Following the presentation of the Emerging Talent Award by Jason Reitman to director Sally El Hosaini for The Swimmers (Netflix), Olivia Colman, star of Sam Mendes’s new film Empire of Light (Searchlight), was introduced — to voluminous applause — and presented, alongside Roger Ebert’s widow Chaz Ebert, the Ebert Director Award to Mendes. After being received with a standing ovation, Mendes noted that his career effectively began at TIFF 23 years ago with the world premiere of his first film, American Beauty, and shared important lessons that he has learned over the years since.
Stephanie Hsu, the Marvelous Mrs. Maisel actress who also plays Yeoh’s daughter in Everything Everywhere All at Once, then brought the 60-year-old to tears while presenting her with the TIFF Share Her Journey Groundbreaker Award — their film, Hsu cracked, “shows us a version of Michelle Yeoh that we haven’t seen, but we have all been desperate to see: every single version of Michelle Yeoh!” Unlike the other TIFF Tribute honorees, Yeoh doesn’t even have a film playing in Toronto, but this fest, like last week’s Telluride Film Festival, still wanted her on hand because, well, everyone is happy for the veteran actress and cheering her career-defining performance. “With this award, I guess I am officially a groundbreaker,” Yeoh said, to cheers. “And now that the ground has been broken, it is up to the next generation of women to build a foundation of something even greater.”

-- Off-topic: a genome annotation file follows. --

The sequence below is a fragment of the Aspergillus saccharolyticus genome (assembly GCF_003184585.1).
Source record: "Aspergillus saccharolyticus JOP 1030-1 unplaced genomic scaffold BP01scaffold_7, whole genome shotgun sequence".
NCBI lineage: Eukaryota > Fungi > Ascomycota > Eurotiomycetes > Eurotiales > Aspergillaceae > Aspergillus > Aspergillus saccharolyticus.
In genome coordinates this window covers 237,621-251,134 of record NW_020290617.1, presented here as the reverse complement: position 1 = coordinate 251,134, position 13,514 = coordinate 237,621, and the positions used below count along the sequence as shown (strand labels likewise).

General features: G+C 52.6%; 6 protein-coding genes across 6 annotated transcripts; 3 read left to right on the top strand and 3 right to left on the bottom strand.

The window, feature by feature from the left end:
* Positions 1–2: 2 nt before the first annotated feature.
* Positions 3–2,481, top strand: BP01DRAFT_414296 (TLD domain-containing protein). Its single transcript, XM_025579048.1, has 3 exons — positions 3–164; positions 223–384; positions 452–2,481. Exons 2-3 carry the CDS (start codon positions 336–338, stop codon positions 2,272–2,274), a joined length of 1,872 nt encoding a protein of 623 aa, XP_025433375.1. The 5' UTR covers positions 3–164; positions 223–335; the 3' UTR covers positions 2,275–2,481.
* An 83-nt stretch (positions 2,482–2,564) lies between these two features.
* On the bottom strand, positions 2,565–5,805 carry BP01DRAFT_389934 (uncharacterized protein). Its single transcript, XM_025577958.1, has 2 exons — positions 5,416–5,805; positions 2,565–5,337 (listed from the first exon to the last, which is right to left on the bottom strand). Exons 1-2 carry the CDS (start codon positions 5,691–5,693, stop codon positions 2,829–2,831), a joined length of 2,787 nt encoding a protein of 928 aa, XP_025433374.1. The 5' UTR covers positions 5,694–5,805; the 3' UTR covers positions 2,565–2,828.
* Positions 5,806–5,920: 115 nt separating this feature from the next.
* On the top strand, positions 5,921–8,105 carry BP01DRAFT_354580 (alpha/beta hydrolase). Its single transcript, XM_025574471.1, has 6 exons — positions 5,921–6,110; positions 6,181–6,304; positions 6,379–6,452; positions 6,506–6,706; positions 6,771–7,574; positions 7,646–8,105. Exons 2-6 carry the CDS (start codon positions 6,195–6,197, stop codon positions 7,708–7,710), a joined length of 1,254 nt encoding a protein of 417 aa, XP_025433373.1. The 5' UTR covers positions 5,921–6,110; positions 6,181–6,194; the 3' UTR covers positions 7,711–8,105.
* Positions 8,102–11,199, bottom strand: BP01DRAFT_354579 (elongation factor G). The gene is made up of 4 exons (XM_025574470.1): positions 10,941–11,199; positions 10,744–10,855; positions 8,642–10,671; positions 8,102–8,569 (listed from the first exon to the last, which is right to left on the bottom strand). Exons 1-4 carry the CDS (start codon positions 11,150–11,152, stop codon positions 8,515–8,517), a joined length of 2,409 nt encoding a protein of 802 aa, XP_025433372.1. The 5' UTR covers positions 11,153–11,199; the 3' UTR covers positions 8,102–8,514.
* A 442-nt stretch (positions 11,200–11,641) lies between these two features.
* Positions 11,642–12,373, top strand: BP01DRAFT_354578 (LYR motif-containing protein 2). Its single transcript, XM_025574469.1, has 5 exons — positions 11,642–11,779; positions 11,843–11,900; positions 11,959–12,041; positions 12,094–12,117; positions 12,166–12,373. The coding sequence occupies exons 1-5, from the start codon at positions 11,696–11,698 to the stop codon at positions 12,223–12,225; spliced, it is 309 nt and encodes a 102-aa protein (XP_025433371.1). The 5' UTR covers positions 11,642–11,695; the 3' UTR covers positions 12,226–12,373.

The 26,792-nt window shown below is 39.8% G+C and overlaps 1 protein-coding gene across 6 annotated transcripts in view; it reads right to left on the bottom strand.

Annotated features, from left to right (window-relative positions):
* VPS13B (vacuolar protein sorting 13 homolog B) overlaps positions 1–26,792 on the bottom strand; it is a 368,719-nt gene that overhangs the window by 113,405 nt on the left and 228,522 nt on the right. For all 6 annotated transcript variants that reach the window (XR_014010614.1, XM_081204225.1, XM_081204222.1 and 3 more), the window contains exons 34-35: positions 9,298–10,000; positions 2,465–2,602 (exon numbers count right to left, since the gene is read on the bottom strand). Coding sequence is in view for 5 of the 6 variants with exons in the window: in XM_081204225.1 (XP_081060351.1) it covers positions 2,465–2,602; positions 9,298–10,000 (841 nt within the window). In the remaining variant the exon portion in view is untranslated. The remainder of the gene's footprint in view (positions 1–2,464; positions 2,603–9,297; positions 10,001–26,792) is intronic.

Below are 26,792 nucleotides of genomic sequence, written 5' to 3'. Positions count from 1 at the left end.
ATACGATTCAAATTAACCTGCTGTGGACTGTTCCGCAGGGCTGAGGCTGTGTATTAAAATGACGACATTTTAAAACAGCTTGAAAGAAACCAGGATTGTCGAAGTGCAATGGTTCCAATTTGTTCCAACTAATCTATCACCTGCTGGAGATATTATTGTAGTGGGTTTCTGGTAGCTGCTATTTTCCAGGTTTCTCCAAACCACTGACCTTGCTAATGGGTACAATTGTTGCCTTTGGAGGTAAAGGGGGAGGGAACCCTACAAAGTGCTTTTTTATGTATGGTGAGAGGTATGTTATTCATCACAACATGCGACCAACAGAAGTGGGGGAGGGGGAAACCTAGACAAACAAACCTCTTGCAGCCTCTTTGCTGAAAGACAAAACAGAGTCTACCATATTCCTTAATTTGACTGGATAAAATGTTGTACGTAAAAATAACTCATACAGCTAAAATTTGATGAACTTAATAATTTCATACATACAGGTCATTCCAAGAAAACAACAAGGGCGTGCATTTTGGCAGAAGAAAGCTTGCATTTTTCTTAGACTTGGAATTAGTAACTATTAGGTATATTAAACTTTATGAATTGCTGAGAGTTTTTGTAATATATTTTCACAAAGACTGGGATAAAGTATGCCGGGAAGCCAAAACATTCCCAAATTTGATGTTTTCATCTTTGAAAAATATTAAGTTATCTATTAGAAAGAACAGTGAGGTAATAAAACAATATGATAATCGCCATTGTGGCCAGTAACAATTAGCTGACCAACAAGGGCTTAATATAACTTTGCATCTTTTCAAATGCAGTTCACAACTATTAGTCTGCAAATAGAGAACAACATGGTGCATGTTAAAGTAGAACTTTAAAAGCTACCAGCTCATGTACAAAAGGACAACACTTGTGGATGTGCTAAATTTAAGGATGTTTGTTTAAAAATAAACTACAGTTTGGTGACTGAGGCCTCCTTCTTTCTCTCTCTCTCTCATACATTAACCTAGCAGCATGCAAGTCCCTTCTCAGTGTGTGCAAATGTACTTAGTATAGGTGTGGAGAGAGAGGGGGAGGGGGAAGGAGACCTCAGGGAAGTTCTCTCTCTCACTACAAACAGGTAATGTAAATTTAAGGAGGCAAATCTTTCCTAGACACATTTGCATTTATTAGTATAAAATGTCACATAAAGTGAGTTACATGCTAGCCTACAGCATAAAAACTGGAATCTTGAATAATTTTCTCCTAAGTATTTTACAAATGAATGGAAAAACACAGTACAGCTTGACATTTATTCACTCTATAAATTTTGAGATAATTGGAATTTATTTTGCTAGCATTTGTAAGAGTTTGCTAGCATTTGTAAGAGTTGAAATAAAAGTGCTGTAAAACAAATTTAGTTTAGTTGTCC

After that, Sarah Polley presented the Artisan Award to her Women Talking composer Hildur Gudnadóttir (the Joker Oscar winner also scored — and is name-checked in — another 2022 contender, Tár); the Oscar-winning Indigenous Canadian-American singer/songwriter/composer Buffy Sainte-Marie was celebrated with the Jeff Skoll Award in Impact Media; and then it was Fraser’s turn in the spotlight.
Introductory remarks from Aronofksy and Hunter, as well as a terrific reel comprised of highlights from across Fraser’s career, clearly moved the 53-year-old, who then won over the crowd by sharing with them that he spent his teenage years in Toronto (he name-checked several sections of town), volunteering that he had much more experience presenting awards than receiving them (he described the perfect hand-off, and noted that the only prior award that he had received for individual achievement came when he was in fourth grade, a bowling trophy that misspelled his name) and expressing his gratitude to Aronofsky and Hunter (“Art is about taking a risk, and you should know that they took a chance on me, and I will be forever grateful”).
Monday at TIFF was highlighted by a special screening of Nope (Universal), a film which has already cycled through theaters, but was boosted here with an IMAX showing preceded by a Q&A with writer/director Jordan Peele. And I and other members of the press who were unable to make it to Saturday night’s world premiere of Rian Johnson’s Glass Onion: A Knives Out Mystery (Netflix), which surrounds Daniel Craig’s Benoit Blanc from 2019’s Knives Out with a new cast of colorful characters, were able to catch the comedic crowd-pleaser at its press/industry screening, which was held at the Royal Alexandra Theatre to accommodate great interest in the film. I’m not sure that Glass Onion is going to be a serious Oscar contender beyond the adapted screenplay category, but I am sure that it will do massive numbers once it begins streaming on Dec. 23.
And now, if you’ll excuse me, I have to cover the Emmys — from Toronto!